Although it is actually a holiday essential, a lot of people will quite happily go away without any kind of travel insurance. Your travel insurance should be considered your most important holiday purchase – possibly even more important than your tickets – because you need to be covered if you, a family member or any other dependent falls ill, is injured, or needs medical treatment for any other reason.
It’s not just illnesses and medical treatment that travel insurance covers though, if you need to cancel your holiday or your airline goes bust then the right cover can prevent a holiday nightmare.
If you don’t have the correct insurance policy in place then your dream holiday can soon become a nightmare as medical bills and cancellation costs can run into thousands. If you’re going anywhere outside the UK then you should purchase travel insurance before travelling, but it can be a minefield, so here are the basics you need to know.
Although if you’re fit and healthy, your travel insurance shouldn’t be too expensive, it’s not always the best idea to go for the cheapest, if it doesn’t cover everything you need.
If you have to cancel your holiday or cut it short for some reason – maybe someone’s taken ill or you lose your job and can no longer afford – you should value this at a maximum of £3,000 or the price of your holiday. If you’re planning on cancelling your holiday then make sure you read the small print beforehand. You need to make sure you’ll be covered for the reason you’re cancelling, for example, if you cancel your holiday because your best friend is taken ill then you’re insurance company is unlikely to pay out as the majority stipulate a ‘close’ family member.
If our flight is delayed for more than twelve hours, your insurance company will step in and you should be compensated. If you are delayed for such a period then you should ask an airline official to confirm the length of the delay in writing and keep receipts for anything you’ve had to purchase as a result of the delay – i.e. food, drinks, somewhere to stay etc.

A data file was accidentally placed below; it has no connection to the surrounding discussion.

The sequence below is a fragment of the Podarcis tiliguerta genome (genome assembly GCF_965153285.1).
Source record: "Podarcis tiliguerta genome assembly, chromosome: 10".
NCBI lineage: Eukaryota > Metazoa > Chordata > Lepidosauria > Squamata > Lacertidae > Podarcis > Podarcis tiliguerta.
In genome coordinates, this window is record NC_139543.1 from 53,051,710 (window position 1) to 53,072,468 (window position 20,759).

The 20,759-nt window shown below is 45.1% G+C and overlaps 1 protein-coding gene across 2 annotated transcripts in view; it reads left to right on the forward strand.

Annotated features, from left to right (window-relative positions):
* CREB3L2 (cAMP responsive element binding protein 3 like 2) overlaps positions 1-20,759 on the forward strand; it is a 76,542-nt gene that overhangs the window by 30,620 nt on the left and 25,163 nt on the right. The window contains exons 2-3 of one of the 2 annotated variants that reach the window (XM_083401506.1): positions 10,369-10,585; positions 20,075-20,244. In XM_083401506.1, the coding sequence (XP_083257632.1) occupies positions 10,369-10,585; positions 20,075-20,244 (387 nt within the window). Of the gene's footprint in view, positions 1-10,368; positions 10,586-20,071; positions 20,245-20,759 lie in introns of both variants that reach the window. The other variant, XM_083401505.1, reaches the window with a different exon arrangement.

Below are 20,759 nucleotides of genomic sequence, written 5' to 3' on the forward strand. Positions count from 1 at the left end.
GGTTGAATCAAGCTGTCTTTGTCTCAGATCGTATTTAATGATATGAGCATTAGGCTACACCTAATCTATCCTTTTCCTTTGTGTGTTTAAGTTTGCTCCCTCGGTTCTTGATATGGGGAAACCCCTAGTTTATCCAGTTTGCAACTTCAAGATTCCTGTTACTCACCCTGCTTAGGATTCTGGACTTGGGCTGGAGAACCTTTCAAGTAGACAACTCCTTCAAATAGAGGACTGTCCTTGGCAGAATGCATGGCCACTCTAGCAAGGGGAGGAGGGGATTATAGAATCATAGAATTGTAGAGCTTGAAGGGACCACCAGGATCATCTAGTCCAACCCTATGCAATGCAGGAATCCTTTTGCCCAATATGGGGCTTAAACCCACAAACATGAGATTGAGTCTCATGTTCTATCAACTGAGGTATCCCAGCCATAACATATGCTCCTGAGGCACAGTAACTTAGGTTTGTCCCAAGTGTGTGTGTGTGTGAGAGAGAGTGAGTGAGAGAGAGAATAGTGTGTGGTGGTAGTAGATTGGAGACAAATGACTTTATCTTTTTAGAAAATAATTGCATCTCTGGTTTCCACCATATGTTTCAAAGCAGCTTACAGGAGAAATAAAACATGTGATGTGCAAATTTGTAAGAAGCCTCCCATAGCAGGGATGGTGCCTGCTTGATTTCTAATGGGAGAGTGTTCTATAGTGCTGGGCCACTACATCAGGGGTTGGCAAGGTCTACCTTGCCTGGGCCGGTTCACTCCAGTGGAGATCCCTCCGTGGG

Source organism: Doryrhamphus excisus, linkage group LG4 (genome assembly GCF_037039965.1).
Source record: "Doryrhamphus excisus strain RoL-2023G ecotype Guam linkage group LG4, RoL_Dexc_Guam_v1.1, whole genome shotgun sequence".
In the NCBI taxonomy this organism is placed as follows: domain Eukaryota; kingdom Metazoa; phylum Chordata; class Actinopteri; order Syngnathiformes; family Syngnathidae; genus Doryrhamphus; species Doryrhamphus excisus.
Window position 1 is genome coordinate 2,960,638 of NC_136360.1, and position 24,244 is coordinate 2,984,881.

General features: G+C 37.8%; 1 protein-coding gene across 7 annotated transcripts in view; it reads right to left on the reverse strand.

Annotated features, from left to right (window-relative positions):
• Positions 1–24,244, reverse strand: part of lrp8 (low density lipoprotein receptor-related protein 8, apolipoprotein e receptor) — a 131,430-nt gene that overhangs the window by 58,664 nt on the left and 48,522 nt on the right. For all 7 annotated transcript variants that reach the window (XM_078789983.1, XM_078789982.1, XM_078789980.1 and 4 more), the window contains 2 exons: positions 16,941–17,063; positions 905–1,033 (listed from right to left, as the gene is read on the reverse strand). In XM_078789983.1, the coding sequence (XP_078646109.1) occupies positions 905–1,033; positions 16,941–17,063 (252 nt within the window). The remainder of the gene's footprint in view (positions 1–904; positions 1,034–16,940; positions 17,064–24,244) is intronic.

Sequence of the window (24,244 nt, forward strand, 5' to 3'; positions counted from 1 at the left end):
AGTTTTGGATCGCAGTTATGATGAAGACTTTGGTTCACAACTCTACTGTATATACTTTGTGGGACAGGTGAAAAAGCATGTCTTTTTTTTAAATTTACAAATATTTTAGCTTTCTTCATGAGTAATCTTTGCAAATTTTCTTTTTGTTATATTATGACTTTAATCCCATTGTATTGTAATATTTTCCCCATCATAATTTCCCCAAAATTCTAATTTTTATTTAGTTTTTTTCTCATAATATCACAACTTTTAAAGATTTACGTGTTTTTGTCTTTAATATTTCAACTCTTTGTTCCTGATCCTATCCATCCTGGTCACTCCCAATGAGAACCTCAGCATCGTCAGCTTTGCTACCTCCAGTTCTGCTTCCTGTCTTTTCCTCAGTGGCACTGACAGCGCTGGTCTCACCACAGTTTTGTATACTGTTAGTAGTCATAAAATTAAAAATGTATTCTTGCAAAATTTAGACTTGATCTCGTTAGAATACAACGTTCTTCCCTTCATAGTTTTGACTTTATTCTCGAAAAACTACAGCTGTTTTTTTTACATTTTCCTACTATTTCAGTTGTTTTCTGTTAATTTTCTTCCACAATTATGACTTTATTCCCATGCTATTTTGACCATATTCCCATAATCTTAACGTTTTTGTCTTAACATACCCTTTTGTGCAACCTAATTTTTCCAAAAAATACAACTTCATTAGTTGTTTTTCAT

Make sure your policy will pay out for lost or stolen baggage or belongings; most people put a value of around £1,500 on these items. If you’re carrying particularly expensive items, like a laptop or camera, then most insurers will add these to the policy separately but there will be a limit on the pay-out for such items.
Even if you’re not planning an action packed holiday, it’s always a good idea to take out some personal liability insurance, just in case you happen to injure someone while you’re away. Most people take £1 million of personal liability insurance, to make sure they’re covered for the majority of instances.
Some countries charge a fortune for medical assistance and you don’t want to be left with a massive bill at the end so make sure your take out enough cover. Most experts recommend £2 million of cover to ensure all medical bills can be paid for and the cost of getting you home early, if necessary.
If you’re pregnant then you should check the terms and conditions of your policy, most firms will insure pregnant women until around 24 weeks.
Pre-existing medical condition
You should always declare a pre-existing condition to your insurer, although they’re unlikely to cover such an illness. If you’re asthmatic and suffer an asthma attack while abroad, your insurer is unlikely to pay out, but if you fail to notify them of the condition, your whole policy could become invalid.
If you’re travelling with your children then a family policy is often much cheaper than insuring everyone individually. However, it’s worth checking the excess terms because some firms charge excess per family member which means that if a family of four had to cancel a holiday, they’d have to pay the excess charge four times.